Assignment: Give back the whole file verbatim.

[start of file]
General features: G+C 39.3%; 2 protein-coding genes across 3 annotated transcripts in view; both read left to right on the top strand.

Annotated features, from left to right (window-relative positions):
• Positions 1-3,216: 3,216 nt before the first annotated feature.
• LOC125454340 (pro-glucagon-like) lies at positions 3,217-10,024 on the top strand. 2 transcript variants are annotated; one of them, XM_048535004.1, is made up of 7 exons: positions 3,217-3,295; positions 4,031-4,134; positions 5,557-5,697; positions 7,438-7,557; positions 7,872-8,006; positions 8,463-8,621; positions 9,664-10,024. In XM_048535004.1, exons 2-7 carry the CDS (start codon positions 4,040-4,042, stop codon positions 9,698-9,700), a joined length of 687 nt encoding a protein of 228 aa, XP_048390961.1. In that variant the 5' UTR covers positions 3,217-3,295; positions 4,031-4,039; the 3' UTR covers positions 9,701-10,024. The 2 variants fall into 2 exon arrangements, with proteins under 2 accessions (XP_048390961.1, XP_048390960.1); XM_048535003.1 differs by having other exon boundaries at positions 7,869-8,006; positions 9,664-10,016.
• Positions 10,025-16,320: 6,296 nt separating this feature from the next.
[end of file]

General features: G+C 39.3%; 2 protein-coding genes across 3 annotated transcripts in view; both read left to right on the top strand.

Annotated features, from left to right (window-relative positions):
• Positions 1-3,216: 3,216 nt before the first annotated feature.
• LOC125454340 (pro-glucagon-like) lies at positions 3,217-10,024 on the top strand. 2 transcript variants are annotated; one of them, XM_048535004.1, is made up of 7 exons: positions 3,217-3,295; positions 4,031-4,134; positions 5,557-5,697; positions 7,438-7,557; positions 7,872-8,006; positions 8,463-8,621; positions 9,664-10,024. In XM_048535004.1, exons 2-7 carry the CDS (start codon positions 4,040-4,042, stop codon positions 9,698-9,700), a joined length of 687 nt encoding a protein of 228 aa, XP_048390961.1. In that variant the 5' UTR covers positions 3,217-3,295; positions 4,031-4,039; the 3' UTR covers positions 9,701-10,024. The 2 variants fall into 2 exon arrangements, with proteins under 2 accessions (XP_048390961.1, XP_048390960.1); XM_048535003.1 differs by having other exon boundaries at positions 7,869-8,006; positions 9,664-10,016.
• Positions 10,025-16,320: 6,296 nt separating this feature from the next.